Did you know 75% of Americans will experience foot health problems at least once in their lives? Of this inordinately high percentage, 4 out of 5 are women largely due to unhealthy footwear such as high heels and ill-fitting shoes. For that reason, any foot pain you’re struggling with can most likely be alleviated by better footwear. The best of healthy footwear provides proper body alignment, shock absorption, arch support, and pressure-alleviating cushioning among other benefits. Aetrex is a great resource for reevaluating your shoe wardrobe because it has one of the most comprehensive selections catering to different foot types and conditions. Stretch materials, adjustability, and wide toe boxes are just a few ways Aetrex keeps shoes uniquely comfortable.

Every foot is different and getting to know yours is vital to choosing footwear that’ll keep your feet healthy!

Arch type, size, and pressure points are the primary things to consider:

  1. Arch type

There are three varying levels of arch height you should be aware of in order to find insoles that provide the right support for your feet.


People with low arches or flat feet need medial rear foot posting (slightly increases heel height) and arch support to help correct over-pronation, the most common foot problem related to this foot type.

People with medium arch feet are susceptible to heel pain and metatarsalgia and require medium arch support as well as cupped rear foot cushioning.

Finally, people with high arches should also use cupped rear foot cushioning and metatarsal pads for forefoot relief.

  1. Size

This one is fairly straight-forward. Your shoes should match the length and width of your feet! The average foot size starts to increase anywhere between the ages of thirty and forty due to the gradual collapse of the arch of the foot & weight gain but most people continue to wear the same shoe size, making themselves vulnerable to all types of foot conditions related to tight footwear. To find the most accurate size for you, get your feet measured either by a professional or by using high-tech foot scanning machines such as iStep, patented by Aetrex, which captures length and width to the nearest millimeter.

  1. Pressure points

Depending on the structure of your foot and the way your body distributes weight, different sections of your feet will accumulate varying levels of pressure. Aside from providing measurement, the iStep foot scanner also identifies where your feet bear the most weight and custom selects an orthotic for your needs. A unique, customizable orthotic from Aetrex goes one step further and allows you to adjust the orthotic according to the pressure points detected. The Mozaic orthotic has removable gel cushioning pads enabling you to alleviate painful spots on your feet by sharing weight more evenly across the rest of your foot.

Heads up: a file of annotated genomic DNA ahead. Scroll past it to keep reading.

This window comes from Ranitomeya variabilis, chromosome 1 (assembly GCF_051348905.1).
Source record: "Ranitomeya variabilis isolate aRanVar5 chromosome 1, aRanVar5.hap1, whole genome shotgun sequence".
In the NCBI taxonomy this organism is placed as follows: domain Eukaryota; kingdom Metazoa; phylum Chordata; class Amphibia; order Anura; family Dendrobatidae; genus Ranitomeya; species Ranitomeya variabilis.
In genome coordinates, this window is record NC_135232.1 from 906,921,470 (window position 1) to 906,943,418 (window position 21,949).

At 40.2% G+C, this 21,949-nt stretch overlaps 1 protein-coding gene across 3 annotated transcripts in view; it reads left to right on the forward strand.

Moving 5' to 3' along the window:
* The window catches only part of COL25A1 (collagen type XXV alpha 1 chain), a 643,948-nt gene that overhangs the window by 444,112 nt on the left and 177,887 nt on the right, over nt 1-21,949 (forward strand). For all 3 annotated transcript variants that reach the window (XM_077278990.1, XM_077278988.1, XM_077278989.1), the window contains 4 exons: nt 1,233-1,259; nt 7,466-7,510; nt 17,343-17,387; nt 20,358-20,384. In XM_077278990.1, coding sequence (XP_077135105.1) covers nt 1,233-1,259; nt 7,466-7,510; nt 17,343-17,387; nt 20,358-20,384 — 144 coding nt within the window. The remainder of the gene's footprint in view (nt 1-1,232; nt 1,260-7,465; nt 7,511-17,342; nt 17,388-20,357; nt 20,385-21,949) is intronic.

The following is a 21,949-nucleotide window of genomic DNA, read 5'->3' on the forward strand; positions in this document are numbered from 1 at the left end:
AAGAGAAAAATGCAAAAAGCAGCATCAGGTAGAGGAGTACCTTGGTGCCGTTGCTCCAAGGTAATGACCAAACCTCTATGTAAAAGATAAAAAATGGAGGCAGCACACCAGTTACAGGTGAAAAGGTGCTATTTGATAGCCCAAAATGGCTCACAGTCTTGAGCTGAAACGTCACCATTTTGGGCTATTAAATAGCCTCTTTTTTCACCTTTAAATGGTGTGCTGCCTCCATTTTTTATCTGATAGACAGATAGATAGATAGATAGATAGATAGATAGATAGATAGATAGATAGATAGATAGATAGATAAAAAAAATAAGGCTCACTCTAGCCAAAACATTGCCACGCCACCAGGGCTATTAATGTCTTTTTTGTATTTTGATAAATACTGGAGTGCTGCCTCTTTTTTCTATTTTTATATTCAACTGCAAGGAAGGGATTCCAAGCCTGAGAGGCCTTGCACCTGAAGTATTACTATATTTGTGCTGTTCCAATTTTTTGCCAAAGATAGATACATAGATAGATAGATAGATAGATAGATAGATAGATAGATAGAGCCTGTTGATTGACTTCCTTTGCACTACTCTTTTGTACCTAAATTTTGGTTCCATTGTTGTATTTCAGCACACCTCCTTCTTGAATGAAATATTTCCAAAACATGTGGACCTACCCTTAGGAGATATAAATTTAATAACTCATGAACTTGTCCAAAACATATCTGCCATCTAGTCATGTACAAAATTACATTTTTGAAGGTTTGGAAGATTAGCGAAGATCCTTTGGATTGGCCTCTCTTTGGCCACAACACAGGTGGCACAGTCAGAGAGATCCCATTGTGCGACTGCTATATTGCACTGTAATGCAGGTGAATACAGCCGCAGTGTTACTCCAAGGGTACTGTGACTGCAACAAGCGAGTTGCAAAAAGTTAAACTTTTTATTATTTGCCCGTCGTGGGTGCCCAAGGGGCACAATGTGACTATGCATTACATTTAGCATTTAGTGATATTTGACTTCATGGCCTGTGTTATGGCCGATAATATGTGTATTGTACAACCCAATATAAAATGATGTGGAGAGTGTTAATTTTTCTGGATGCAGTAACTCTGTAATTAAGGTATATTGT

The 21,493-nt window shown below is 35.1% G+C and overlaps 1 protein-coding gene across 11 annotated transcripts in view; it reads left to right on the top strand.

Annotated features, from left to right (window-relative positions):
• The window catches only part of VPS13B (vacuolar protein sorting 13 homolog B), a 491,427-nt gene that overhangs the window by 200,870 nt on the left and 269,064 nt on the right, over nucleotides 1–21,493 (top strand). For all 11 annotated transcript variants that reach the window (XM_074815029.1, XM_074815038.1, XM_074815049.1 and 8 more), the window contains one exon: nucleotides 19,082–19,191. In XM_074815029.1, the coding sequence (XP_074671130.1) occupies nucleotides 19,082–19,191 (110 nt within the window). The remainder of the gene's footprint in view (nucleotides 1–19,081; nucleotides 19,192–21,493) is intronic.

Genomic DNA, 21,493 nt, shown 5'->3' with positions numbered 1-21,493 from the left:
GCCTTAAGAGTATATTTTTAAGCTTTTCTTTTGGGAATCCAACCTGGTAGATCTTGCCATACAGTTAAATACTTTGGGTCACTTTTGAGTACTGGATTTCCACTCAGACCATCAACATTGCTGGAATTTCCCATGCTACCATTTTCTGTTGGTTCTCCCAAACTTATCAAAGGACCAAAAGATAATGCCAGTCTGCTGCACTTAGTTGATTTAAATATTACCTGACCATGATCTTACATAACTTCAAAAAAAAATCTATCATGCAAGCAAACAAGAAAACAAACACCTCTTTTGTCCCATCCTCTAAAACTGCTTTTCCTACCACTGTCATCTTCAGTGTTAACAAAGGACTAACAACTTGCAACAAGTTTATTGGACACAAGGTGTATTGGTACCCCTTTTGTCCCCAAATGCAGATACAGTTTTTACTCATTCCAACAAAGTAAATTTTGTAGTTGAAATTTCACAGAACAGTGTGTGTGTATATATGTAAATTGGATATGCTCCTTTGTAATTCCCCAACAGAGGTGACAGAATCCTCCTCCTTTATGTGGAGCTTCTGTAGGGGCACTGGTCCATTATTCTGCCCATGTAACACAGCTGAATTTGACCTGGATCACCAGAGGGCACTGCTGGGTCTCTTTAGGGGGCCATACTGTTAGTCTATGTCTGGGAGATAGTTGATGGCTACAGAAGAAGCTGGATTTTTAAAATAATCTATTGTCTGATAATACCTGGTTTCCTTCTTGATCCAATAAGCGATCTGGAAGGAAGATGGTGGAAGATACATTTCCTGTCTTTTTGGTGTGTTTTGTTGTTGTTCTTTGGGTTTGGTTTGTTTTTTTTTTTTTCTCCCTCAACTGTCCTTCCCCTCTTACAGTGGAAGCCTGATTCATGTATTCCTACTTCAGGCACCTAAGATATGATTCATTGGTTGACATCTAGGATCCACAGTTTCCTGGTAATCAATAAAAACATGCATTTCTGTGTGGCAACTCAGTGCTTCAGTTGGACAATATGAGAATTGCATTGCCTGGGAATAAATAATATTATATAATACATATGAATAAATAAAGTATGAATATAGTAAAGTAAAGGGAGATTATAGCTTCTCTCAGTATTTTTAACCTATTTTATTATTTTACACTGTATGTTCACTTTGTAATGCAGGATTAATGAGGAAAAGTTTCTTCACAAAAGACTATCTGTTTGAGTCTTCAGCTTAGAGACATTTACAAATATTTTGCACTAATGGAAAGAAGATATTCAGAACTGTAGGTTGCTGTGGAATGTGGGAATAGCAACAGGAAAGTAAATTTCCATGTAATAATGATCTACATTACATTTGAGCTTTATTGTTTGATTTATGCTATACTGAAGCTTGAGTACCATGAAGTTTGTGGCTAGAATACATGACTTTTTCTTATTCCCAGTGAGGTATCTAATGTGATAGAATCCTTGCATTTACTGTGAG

Not enough people pay attention to their feet, especially considering how important they are to a functional life. Today, it can’t get any easier to properly care for your feet with all the advances in the technology and design of healthy footwear. Plus, while healthy and comfortable footwear has built up the reputation of being aesthetically unappealing and elderly-looking in the past, there are brands such as Aetrex that place as much focus on fashion as comfort and wellness in their products. Comfort fashion is a growing trend for a reason. You should never have to sacrifice your health to feel your best looking!

How an Aetrex Shoe Is Born: Behind the Scenes of Product Development

By Lina Kirby, Aetrex Marketing

Ladies own about 20 pairs of shoes on average but I don’t know about you—I tend to not ask too many questions beyond, “Is it cute?” and “Is it comfortable?” when I’m shopping.

Whenever I walk into a shoe store, I feel like I’m on a mission. I scan the aisles, zero in on a particular size and style, and block everything else out. What I think a lot of us shoe-shoppers don’t realize is the amount of creativity and hard work that goes into every single style you see on the shelf.